Best E Ink for most: reMarkable 2
The latest reMarkable tablet isn’t topping our list because it’s the most full-featured or even most interesting E Ink tablet we tested. Rather, it provides the best mix of features people will find useful in an e-paper device like this. We’ll get into them all, but first, it’s worth mentioning build quality. The reMarkable 2 weighs less than one pound and is one of the sleekest E Ink tablets we tried. It has a 10.3-inch monochrome digital paper display that’s surrounded by beige-colored bezels, with the chunkiest portion at the bottom edge where you’d naturally grip it. There’s a slim silver bezel on the left side, which attaches to accessories like the folio case and the new Type Folio keyboard. Hats off to reMarkable for making an E Ink tablet that feels right at home with all of your other fancy gadgets.
Let’s start with the writing and reading experiences on the reMarkable 2, both of which are great. From the get go, scribbling, doodling and writing was a breeze. We tested out the Marker Plus, which has a built-in eraser, but both it and the standard Marker are tilt- and pressure sensitive pens, and require no batteries or charging. I observed basically no lag between my pressing down onto the reMarkable 2’s screen and lines showing up. The latency was so low that it felt the closest to actual pen-and-paper. But I will say that this is not unique among our top picks in this guide – almost all of the E Ink tablets we tested got this very crucial feature right.
When it comes to reading, the reMarkable 2 supports PDFs and ePUBs, and you can add files to the device by logging into your reMarkable account on desktop or via the companion mobile app on your phone. You can also pair your Google Drive, Microsoft OneDrive or Dropbox account with your reMarkable account and access files that way as well. That should be good enough for anyone who, say, reads a lot of academic papers or reviews many documents for work. It’ll be harder for people who purchase their ebooks from online marketplaces like the Kindle or Kobo stores, but there are other options for those.
Another fun way to get documents onto the reMarkable 2 is via the Read with reMarkable extension for Google Chrome. After installing it and pairing your reMarkable account, you’ll be able to send articles you find online directly to your reMarkable 2 so you can check them out later. You can even customize these files to be sent as text only, which will let you change their format directly on your reMarkable, or as a PDF file. Regardless of which you choose, you’ll be able to mark up these articles as you would any other file on the E Ink tablet. I used this extension a lot and I did enjoy reading longform articles on the reMarkable 2 more than on my iPhone. Being able to underline, highlight and otherwise mark up those stories was more of a bonus than a necessity for me, but for others who glean sources from online materials will be better off for it.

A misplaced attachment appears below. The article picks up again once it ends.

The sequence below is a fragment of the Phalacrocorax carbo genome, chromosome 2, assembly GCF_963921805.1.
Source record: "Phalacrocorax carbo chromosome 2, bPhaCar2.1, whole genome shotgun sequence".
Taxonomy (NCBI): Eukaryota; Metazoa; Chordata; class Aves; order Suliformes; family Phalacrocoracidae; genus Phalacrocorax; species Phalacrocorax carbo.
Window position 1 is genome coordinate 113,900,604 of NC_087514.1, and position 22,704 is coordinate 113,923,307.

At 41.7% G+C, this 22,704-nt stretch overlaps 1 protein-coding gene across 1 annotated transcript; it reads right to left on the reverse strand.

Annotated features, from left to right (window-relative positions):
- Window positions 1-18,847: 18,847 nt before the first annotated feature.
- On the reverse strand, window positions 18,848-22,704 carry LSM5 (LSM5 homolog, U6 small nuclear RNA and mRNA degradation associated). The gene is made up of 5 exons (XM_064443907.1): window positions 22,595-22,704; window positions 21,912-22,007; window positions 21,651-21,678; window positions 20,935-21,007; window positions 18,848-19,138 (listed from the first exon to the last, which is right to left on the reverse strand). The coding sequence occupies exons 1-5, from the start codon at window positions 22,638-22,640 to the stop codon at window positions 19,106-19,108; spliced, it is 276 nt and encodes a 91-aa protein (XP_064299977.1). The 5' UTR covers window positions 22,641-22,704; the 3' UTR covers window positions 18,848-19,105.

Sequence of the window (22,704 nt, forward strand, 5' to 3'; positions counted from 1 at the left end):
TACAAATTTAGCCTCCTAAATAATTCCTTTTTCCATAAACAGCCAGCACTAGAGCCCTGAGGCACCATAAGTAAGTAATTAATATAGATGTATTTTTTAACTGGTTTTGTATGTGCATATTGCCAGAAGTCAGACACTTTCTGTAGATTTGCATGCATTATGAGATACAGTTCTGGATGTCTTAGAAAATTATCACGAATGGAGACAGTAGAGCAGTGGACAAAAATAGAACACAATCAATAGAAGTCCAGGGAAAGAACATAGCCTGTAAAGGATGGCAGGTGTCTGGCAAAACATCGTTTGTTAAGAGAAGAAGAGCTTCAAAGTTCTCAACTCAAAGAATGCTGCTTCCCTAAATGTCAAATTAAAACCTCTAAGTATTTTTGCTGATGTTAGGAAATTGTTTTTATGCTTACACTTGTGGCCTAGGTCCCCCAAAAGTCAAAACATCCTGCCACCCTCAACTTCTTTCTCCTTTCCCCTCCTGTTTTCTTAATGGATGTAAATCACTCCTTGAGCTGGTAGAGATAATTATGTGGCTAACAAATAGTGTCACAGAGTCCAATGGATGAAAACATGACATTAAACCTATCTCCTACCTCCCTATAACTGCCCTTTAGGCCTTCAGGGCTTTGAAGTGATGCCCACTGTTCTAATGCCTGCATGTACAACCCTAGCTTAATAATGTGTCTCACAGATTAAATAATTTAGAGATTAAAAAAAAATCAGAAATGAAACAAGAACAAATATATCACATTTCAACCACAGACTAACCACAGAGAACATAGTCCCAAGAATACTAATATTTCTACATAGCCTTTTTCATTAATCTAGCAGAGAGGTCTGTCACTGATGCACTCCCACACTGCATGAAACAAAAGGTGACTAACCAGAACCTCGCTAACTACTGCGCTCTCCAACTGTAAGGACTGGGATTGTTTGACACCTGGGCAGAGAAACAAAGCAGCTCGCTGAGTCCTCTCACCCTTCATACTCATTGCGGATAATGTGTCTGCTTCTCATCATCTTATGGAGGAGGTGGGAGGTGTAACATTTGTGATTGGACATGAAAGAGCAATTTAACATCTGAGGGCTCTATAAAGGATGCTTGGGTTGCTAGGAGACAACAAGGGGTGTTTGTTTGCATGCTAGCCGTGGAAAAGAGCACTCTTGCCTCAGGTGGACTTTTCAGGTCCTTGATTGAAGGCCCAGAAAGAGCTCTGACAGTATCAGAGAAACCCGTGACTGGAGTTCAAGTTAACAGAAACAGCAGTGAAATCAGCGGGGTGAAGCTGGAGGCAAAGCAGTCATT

Overall, it’s pretty easy to get files onto the reMarkable 2 and it is possible to access them elsewhere when you may not be able to whip out the E Ink tablet. Those with a reMarkable Connect subscription will have the best experience, and it’s a nice perk that you get a one-year membership when you buy one. The $3-per-month subscription provides the ability to edit existing notes and take new ones from anywhere using the desktop and mobile apps, plus unlimited cloud storage and syncing. On that last front, if you don’t pay for Connect, only “notes and documents synced online in the last 50 days” will be available in reMarkable’s companion apps. I suspect 50 days worth of document syncing will be enough for some, but not power-users. Putting the ability to take notes anywhere behind a paywall is a bit of a bummer no matter what and makes it much harder for anyone to use the reMarkable ecosystem as their main note-taking space.
That said, I kept most of my testing to the reMarkable 2 itself and was impressed by its ability to be a digital notebook without a steep learning curve. You can create different notebooks and “quick sheets” to organize your handwritten notes, and folders to make sense of imported files. You’ll find eight different brush types with which to mark up documents and take notes, along with customizable line thicknesses and “colors” (which just show up as shades on the tablet itself). You can even type wherever you want in a doc, and the reMarkable 2 can translate handwritten notes into machine-readable text with surprising accuracy.
It was no shock that the reMarkable 2 ended up having the best mix of features, along with a relatively low learning curve. The company was one of the first on the scene with a truly viable E Ink tablet back in 2017, and they’ve been refining the experience ever since. But that comes at a cost – the reMarkable 2 isn’t the most expensive E Ink tablet we tested, but it’s not cheap either. The tablet alone will set you back $299, and then you’ll have to shell out either $79 or $129 for the Marker or Marker Plus, respectively. In all, you’re looking at $430 for the best version of the reMarkable 2 you can get (and that assumes you skip the new $199 Type Folio Keyboard). You could get a 9th-gen iPad and the 1st-gen Apple Pencil for the same price and you’d have a more flexible duo, purely based on the capabilities of iOS.
But you’re probably not considering an iPad for a specific reason, whether that’s your love for E Ink or the feeling of pen-to-paper writing, or you simply want a more distraction-free experience. If you’re looking for an E Ink tablet that will not take ages to get used to, offers a stellar writing experience and makes it relatively simple to access notes elsewhere, the reMarkable 2 is your best bet.
Best e-reader E Ink tablet: Amazon Kindle Scribe
Photo by Cherlynn Low / Engadget